If you reflect on the matter patiently, you will discover that most people lead most of their lives in a comparative fashion. They compare themselves to others, sometimes without even realizing it. It seems there is always something to compare to something or someone else. So much so, that most achievements are polarized, as if they are on some weighing scale, as if you must do better than somebody else to be any good, as if you must be like someone else to be any better, and so forth.
There is this never-ending race to compare yourself to others, to keep up with the world — to be somebody else. If you feel this way, the fault is not really yours. The solution though, lies in you. Read on to know what I mean.
From the first moment you can recall up to the present one, there has always been some form of comparison in your life. No matter how hard you worked, or how well you did, there was perhaps someone else who was better in the eyes of the parents, teachers, peers, and so forth. The goal, even when achieved, seemed unattainable.
It is somewhat ironic that our society actually seeks pleasure in winning and losing rather than in playing. Winning feels so exhilarating, that the absence of compassion in a winner towards a loser, appears natural.
Sometimes, there is even a sense of fulfillment, of joy, in the suffering of others; The Germans have a word for it: Schadenfreude. Do you really want to be in such a race?
Once upon a time, there was a young man. He was pursuing his doctorate in rocket science. He was skinny but intelligent. A beautiful young girl found his intellect irresistible and became his girlfriend. His friends were jealous of him. They tried their best to somehow cause a rift in the relationship, but were unsuccessful. One day, a student at the same university, a bodybuilder and heavy weightlifting champion, bullied the young man and told him to stop going out with the girl.
Our man was just over a hundred pounds, whereas the big guy weighed twice as much. The laws of physics were against him, yet he refused to be bullied. The weightlifter beat him to a pulp. The young man vowed to build his body and teach the other guy a lesson. He took a leave of absence from the university, worked out at the gym, tripled his diet, and drank protein shakes. In just under a year, he doubled his weight too. He was less agile than before, but it was a small price to pay, he thought. Determined to give it back to the other guy, he returned to campus.
He got beaten again though. And more severely than before. His friends visited him in hospital and wondered how he had lost, even though he weighed over two hundred pounds now.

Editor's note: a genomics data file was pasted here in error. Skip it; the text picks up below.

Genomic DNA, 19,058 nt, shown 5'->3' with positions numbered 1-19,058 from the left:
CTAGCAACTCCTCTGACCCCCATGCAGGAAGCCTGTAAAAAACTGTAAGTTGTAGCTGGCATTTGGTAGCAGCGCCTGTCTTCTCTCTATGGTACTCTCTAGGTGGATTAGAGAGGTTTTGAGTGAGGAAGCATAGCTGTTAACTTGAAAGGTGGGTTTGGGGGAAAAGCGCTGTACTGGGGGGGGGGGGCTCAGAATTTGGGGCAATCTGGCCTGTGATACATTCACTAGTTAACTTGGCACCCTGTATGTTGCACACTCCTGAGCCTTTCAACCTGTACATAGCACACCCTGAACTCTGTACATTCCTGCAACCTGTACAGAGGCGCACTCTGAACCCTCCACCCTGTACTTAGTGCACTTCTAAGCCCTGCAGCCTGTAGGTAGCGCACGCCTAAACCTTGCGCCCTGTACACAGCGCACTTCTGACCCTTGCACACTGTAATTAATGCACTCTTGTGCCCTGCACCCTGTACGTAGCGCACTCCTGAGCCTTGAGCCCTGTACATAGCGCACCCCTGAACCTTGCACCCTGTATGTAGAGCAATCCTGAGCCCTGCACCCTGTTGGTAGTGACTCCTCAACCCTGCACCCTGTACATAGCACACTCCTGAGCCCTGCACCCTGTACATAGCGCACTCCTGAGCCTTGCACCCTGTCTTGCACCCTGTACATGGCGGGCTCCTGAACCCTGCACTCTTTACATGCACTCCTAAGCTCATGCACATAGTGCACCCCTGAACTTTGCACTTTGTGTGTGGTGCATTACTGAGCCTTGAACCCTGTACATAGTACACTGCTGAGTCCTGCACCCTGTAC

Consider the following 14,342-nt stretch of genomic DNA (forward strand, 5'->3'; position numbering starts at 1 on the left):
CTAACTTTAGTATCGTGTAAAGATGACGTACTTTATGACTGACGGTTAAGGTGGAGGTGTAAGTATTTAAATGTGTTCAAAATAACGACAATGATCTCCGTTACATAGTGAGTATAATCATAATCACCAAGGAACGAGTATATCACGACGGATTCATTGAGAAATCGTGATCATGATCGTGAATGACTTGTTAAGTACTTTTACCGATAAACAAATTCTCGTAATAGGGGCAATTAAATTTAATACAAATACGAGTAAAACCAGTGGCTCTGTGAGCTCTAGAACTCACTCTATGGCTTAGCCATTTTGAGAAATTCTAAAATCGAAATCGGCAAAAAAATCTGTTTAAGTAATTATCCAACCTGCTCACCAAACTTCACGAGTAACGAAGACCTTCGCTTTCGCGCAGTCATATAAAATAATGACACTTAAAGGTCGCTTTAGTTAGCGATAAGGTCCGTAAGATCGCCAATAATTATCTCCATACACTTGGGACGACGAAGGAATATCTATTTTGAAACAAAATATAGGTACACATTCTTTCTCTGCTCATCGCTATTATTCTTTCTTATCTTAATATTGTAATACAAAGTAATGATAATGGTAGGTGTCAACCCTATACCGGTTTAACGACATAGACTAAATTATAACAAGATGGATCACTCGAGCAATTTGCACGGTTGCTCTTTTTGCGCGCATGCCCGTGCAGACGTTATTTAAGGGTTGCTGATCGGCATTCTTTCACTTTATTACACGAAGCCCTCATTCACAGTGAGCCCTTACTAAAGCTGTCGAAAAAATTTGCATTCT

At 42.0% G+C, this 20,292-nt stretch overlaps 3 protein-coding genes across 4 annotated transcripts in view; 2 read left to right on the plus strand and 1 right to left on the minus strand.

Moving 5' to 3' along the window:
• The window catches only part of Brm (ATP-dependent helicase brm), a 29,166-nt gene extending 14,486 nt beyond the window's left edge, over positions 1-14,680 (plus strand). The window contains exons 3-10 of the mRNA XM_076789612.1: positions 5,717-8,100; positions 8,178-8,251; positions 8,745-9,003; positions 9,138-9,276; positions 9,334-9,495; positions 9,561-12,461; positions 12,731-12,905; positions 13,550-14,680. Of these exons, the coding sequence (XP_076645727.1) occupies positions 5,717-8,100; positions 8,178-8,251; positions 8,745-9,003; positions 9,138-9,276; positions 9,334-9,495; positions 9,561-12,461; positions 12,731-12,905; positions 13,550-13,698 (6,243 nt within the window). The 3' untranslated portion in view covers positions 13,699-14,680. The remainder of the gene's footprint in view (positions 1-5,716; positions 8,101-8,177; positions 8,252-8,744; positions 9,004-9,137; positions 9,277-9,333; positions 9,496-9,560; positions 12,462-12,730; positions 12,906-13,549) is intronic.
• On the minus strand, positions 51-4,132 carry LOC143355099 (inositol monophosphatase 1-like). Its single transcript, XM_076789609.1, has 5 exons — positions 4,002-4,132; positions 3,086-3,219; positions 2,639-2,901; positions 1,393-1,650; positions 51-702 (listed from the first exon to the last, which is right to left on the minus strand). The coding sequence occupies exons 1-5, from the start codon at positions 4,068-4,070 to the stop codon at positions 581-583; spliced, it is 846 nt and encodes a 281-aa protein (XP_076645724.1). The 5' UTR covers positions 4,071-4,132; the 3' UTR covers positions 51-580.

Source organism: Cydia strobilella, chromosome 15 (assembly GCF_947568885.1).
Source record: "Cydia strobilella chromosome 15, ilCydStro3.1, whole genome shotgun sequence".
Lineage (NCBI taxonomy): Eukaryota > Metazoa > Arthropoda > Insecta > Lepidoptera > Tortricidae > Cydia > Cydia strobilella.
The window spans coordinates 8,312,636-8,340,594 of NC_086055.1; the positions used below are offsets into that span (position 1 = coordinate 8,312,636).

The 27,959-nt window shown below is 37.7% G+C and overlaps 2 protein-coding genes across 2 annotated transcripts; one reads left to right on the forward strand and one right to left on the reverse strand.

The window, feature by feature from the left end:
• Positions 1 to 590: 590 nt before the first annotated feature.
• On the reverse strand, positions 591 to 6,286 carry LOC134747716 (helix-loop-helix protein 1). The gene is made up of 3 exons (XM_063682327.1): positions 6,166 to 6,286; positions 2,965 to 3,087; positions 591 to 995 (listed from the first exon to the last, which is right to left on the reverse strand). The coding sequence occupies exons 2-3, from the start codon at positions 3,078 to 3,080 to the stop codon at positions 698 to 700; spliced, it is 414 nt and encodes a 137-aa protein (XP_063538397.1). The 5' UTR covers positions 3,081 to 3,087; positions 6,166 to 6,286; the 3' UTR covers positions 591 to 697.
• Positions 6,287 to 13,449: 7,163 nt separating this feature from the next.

“The big guy weighed three hundred and fifty pounds this time.” He managed to let out a few words from his broken jaw.
When you get into a race of trying to do better in comparison to another person, it becomes an endless and meaningless pursuit. You may experience some happiness when you reach your goal, the journey will remain flat and lifeless, though. It will remain a stressful trek. No matter how good you get, there is always going to be someone who will be better than you. You must set your own benchmark. If you must, let others’ achievements be an inspiration and not an aim.
The next time you are down because you are not like so-and-so, or because someone else is doing better than you, please know that you are being silly. Remind yourself that it stems directly from your conditioning. You really do not have to become anyone else to be happy, to give meaning to your life.
You are free to feel inspired by the success of others, but do not compare yourself to them – do not fall into the trap of trying to become them.
Imitation may be the best form of flattery, but when you aim to copy someone else, you lose your own identity; when you lose that, the very basis of your world — you and your inner strength — is shaken to the core. The journey becomes a drag, and the goal remains out of sight.
On Halloween, a kid clad in his night-suit joined a group of other children also dressed up for the occasion. They knocked at a neighbor’s door.
“Trick or treat!” they shouted in excitement and anticipation as soon as the door opened.
A generous lady came to the door and gave out candies, but was surprised to see one of the kids in his pajamas.
“And, what are you being today?” she asked lovingly.
“I’m just being lazy.”
As they say, “And in the end, it’s not the years in your life that count. It’s the life in your years.” When you choose to compare yourself to others, when you determine your own value in contrast to them, when you rank yourself based on someone else’s criteria, you do not add life to your years. In fact, it is more like taking the life out of living; only years remain. Pointless.
Be yourself. Discover yourself.